APPT Cebu: Aussie Aussie Aussie...

We're down to 18 players as the players head on their first break of the day. Poring over my table draw (rife with scratches as each successive player busts), I noticed a surprising distribution of nationalities left in the event. Take a look:

Australia - 5
Korea - 3
India - 2
Canada - 1
China - 1
Hong Kong - 1
Philippines - 1
Sweden - 1
Thailand - 1
UK - 1
Vietnam - 1

It's not surprising that a third of the remaining field is from Australia. The Aussies have always been strong supporters of the APPT and boast the oldest, most entrenched poker culture in the Asia Pacific region. It helps when one of the "boom year" WSOP Main Event champions is from your country, I suppose, but that pays short shrift to all that Aussie poker was even before Joe Hachem's landmark win in 2005.

More interesting to me is the rest of the spread. Three Koreans, despite the fact that Koreans can't gamble within the borders of their own country. Two Indians, even though there has almost never been a major buy-in live poker tournament held in South Asia. And then a host of singletons, ranging from as near as Hong Kong to as far as Sweden. There's even an American in there, disguised as a Thai. And of course one last Filipino, carrying the standard for the home team.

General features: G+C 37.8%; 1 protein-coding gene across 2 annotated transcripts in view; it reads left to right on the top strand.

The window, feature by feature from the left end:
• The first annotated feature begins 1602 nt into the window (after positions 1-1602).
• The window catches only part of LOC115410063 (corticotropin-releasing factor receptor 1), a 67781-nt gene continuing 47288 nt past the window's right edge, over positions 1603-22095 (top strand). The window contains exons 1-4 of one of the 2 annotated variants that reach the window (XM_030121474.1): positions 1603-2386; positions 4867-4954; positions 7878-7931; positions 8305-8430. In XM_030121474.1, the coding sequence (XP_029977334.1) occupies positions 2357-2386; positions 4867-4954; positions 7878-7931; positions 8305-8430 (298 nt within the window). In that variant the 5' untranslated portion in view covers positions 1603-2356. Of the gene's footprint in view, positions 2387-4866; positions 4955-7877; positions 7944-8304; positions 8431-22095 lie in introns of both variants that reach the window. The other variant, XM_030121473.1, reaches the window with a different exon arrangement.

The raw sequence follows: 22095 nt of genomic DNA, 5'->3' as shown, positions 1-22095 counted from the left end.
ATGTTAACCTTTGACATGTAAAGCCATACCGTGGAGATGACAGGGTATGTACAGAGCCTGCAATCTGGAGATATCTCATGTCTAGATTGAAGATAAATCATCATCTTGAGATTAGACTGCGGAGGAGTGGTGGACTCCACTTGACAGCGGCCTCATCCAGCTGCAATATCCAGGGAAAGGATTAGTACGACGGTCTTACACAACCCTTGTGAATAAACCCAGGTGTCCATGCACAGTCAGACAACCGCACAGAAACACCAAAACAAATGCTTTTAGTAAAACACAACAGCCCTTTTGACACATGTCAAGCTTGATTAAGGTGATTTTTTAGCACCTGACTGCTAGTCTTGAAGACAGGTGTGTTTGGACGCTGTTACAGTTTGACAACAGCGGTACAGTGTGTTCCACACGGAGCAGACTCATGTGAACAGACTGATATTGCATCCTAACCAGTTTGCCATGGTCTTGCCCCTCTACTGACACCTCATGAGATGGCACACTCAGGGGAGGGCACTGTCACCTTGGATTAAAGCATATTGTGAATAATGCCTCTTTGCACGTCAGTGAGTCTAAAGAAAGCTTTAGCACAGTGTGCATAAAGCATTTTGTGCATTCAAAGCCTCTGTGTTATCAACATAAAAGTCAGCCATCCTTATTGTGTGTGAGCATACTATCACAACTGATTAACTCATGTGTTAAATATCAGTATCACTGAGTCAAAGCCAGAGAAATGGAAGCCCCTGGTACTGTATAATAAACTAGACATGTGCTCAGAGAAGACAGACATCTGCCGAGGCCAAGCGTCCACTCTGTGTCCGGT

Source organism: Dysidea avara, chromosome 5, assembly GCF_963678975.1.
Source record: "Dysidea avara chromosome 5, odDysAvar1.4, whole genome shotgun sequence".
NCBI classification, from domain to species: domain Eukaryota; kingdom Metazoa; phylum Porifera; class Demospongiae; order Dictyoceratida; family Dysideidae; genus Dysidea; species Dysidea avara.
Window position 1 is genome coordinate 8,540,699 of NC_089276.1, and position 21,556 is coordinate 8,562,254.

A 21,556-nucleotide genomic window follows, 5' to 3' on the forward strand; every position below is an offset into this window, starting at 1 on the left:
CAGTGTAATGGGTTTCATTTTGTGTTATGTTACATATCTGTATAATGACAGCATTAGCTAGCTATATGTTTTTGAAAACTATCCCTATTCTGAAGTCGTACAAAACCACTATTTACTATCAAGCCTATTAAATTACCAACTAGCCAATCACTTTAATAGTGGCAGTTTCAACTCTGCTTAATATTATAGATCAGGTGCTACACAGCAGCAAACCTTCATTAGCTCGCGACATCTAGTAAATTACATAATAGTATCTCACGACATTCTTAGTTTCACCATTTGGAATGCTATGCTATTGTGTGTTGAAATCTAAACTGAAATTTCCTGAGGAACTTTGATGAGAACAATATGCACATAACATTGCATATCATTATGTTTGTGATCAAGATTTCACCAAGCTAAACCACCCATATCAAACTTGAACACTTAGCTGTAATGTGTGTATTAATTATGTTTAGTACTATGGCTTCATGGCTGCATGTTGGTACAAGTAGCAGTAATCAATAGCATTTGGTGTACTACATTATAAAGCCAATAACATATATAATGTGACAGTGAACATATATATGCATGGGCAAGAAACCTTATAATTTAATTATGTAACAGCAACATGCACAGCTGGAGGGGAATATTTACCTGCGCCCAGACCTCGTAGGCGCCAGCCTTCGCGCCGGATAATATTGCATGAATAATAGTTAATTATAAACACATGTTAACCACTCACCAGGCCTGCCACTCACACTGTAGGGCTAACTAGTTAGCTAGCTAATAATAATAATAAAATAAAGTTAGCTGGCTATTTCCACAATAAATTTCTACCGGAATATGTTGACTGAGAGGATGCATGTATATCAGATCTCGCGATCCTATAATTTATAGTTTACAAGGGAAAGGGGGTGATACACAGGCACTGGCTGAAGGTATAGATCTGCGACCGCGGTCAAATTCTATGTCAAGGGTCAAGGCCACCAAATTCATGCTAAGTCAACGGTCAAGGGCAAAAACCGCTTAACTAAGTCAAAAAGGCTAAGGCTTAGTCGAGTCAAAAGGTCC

American-Thai-Cambodian Carter Gill

Half of the field is from East Asia; a third is from Australia. Toss in a few South Asians and this is shaping up to be a strong regional final table. Gone are the days when the Americans would come over to Asia and dominate the fields. The APPT, slowly but surely over the course of five seasons, has become a showcase for the region's local poker talent.

It's still too early to know who's going to win this one. It could be Macau regular Bobo Chen. Maybe Indian newcomer Amit Varma. Perhaps Korean Sungsik Bae will continue a tradition of strong play from his home country. Or maybe Jacky Wang, an Asian-Australian, will bring the title down under.

What we do know is that this international final 18 players shouldn't be surprising. Yesterday American Carter Gill noted that his entire table came from different countries. Carter himself now claims two countries as home. Given how things are going today, if Carter makes the final table we could have 10 countries represented tomorrow.

Dave Behr
@PokerStars in Day 3